East Coast Digital Programme progresses and introduces new customer communications

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Upgrades to enhance rail travel to and from London progressed further on Sunday with work on the East Coast Main Line (ECML) as part of the East Coast Digital Programme (ECDP).

ECDP is a landmark scheme set to introduce in cab digital signalling on the southern part of the ECML, between London King’s Cross and Grantham. The weekend work was undertaken to prepare and test new technology between Welwyn Garden City and Hitchin in Hertfordshire ready for digital signalling. Engineers installed new cabling, and undertook key testing, all working towards a more reliable, resilient and greener East Coast Main Line.

In a major step forward for ECDP, the first Great Northern passenger trains recently began using digital signalling on the Northern City Line between Finsbury Park and Moorgate in the City of London. It is expected that trains will begin using digital signalling on the main line between Welwyn and Hitchin from 2025.

With ongoing work impacting on passengers, there is a need to explain the benefits of digital signalling to a wider audience.  To help with that challenge, Transport Focus was commissioned to undertake customer research.   Their report ‘Digital signalling: how to communicate the upgrade programme to rail passengers’, will help to inform how ECDP is communicated in the months and years ahead.   

Based on interviews and focus groups with passengers along the East Coast route, the report found:

  • Awareness of ECDP is currently low
  • When explained, digital signalling can be seen as a ‘game changer’
  • Passengers accept that change will involve disruption, but expect the benefits to be clearly outlined, with a focus on improving punctuality and reliability
  • Passenger priorities are to understand the immediate impact on journeys, and where and when the work is taking place; but they also want to know why the disruption is happening

ECDP is launching a passenger campaign aimed at highlighting the long-term benefits to punctuality and reliability that digital signalling will deliver.  A new website www.eastcoastdigitalprogramme.co.uk has content explaining what digital signalling is and how it will benefit passengers and freight customers. It provides information on the phasing of ECDP and gives key dates on which passenger services will be impacted in the coming months.

Ed Akers, Principal Programme Sponsor for Network Rail’s East Coast Digital Programme, said: “Digital signalling will provide long term and lasting improvements to journeys, making them more reliable with less disruption.  It has been really useful to work with Transport Focus to understand how best we communicate that to passengers whose journeys will be affected by work taking place to deliver ECDP.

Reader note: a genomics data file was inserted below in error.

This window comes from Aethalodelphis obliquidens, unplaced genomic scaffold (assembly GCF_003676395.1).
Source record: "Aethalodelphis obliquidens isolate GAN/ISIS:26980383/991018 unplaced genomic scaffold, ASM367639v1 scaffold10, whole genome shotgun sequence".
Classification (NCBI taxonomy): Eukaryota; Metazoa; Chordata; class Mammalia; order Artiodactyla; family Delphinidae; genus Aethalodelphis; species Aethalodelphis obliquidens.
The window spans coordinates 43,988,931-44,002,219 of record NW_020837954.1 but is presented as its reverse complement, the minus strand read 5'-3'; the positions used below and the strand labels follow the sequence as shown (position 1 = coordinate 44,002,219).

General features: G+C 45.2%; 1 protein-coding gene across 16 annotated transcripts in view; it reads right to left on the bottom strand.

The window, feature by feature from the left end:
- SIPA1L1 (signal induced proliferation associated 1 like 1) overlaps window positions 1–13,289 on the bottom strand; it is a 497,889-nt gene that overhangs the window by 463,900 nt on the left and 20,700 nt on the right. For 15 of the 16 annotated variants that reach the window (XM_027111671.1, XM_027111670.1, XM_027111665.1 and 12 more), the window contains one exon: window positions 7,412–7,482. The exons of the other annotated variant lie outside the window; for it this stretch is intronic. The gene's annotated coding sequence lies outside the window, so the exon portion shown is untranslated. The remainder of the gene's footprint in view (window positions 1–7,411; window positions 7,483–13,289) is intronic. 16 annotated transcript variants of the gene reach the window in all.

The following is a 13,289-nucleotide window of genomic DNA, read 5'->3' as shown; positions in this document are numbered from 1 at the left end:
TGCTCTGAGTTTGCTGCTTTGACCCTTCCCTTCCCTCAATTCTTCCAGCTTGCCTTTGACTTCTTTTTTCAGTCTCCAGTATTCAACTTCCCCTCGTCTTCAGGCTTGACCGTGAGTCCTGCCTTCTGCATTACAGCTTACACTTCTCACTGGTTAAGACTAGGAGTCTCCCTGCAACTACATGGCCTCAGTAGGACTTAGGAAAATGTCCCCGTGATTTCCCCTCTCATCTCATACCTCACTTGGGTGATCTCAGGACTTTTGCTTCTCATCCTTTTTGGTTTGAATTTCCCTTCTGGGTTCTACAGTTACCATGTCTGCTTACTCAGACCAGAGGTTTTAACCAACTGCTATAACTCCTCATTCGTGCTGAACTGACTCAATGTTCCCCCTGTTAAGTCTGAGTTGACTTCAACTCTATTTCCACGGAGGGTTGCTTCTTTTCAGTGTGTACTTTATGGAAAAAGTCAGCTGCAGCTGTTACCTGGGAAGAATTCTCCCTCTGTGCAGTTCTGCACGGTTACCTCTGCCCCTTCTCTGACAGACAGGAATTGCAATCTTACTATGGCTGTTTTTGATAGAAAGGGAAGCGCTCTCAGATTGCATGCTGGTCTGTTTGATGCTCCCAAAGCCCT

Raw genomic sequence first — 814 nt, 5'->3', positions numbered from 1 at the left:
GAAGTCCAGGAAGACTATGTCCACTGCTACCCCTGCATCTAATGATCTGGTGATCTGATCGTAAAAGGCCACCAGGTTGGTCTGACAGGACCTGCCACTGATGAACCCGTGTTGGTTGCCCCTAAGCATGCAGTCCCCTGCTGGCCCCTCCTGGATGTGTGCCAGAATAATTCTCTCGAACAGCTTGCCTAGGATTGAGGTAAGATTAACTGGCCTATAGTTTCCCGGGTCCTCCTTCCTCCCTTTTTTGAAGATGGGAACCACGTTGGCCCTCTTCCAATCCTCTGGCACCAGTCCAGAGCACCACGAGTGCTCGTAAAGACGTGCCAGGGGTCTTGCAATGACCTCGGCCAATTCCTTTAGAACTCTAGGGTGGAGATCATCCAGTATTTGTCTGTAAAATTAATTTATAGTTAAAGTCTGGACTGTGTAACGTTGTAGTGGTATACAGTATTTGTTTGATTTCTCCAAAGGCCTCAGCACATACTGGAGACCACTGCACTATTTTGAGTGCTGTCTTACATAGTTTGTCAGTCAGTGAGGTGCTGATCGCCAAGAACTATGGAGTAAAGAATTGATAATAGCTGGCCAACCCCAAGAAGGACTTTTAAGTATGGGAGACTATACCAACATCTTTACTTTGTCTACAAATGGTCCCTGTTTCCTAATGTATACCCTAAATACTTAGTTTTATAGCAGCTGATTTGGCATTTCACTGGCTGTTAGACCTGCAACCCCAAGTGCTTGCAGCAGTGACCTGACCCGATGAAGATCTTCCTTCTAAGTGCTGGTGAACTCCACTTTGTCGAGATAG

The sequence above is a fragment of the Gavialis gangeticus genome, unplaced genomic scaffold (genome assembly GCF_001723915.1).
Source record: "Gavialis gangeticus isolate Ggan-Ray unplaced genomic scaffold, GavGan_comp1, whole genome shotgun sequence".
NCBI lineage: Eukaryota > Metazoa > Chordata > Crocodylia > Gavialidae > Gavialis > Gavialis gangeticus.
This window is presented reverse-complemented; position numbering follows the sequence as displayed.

“Our new campaign and website will help passengers to understand what is happening and why, and we will continue to provide updates as ECDP progresses.

“We thank passengers for their understanding as we worked to progress the digital upgrade, during a weekend also impacted by industrial action.”

Alex Robertson, chief executive at the independent watchdog Transport Focus, said: “Passengers understand that improvements to the railway will mean some disruption, but they need plenty of information before, during and after the works. This includes how their journeys are affected and what their travel choices are.

“We are pleased to have worked with Network Rail to understand how to best communicate the East Coast digital signalling upgrade to passengers. We hope this research will result in effective communications that inform passengers about disruption to their journeys while explaining the need for the work – and how they will benefit.”

Jenny Saunders, Customer Services Director at Govia Thameslink Railway, said:  “Introducing digital signalling will mean better, more reliable journeys for Great Northern and Thameslink customers in the long-run and we are thrilled this technology is now benefiting our customers on the Northern City Line.

“Where planned engineering works are required, we are committed to providing our customers with the best possible information about the impact to their journeys, as soon as we can, so they can plan ahead. The report from Transport Focus and refreshed ECDP website will help us to do so.”

Dr Linda Wain, Engineering Director at LNER said: “We’re delighted to be now seeing real progress on this programme which will transform customer journeys for the long term and enable us to fulfil the full potential of our Azuma fleet, which is already fitted with the technology for digital signalling.”

Further ECDP work will take place affecting services on Sunday 24 December.

LNER will be operating a reduced service with train services starting and terminating at St Neots. Rail replacement coaches will run between St Neots and Bedford, where passengers can re-join rail services to London St Pancras.

Lumo services will operate between Newcastle and Edinburgh only. Hull Trains will be running a reduced train service which will divert and terminate in St Pancras.  No Grand Central service will operate.

Buses will replace trains for Great Northern and Thameslink passengers between Potters Bar and St Neots, between Potters Bar and Royston, and between Hertford North and Stevenage.  Before 1000 buses will also replace trains between Finsbury Park and Potters Bar/Hertford North.

Further details are available at www.nationalrail.co.uk or on train operator websites.

Photo credit: Network Rail

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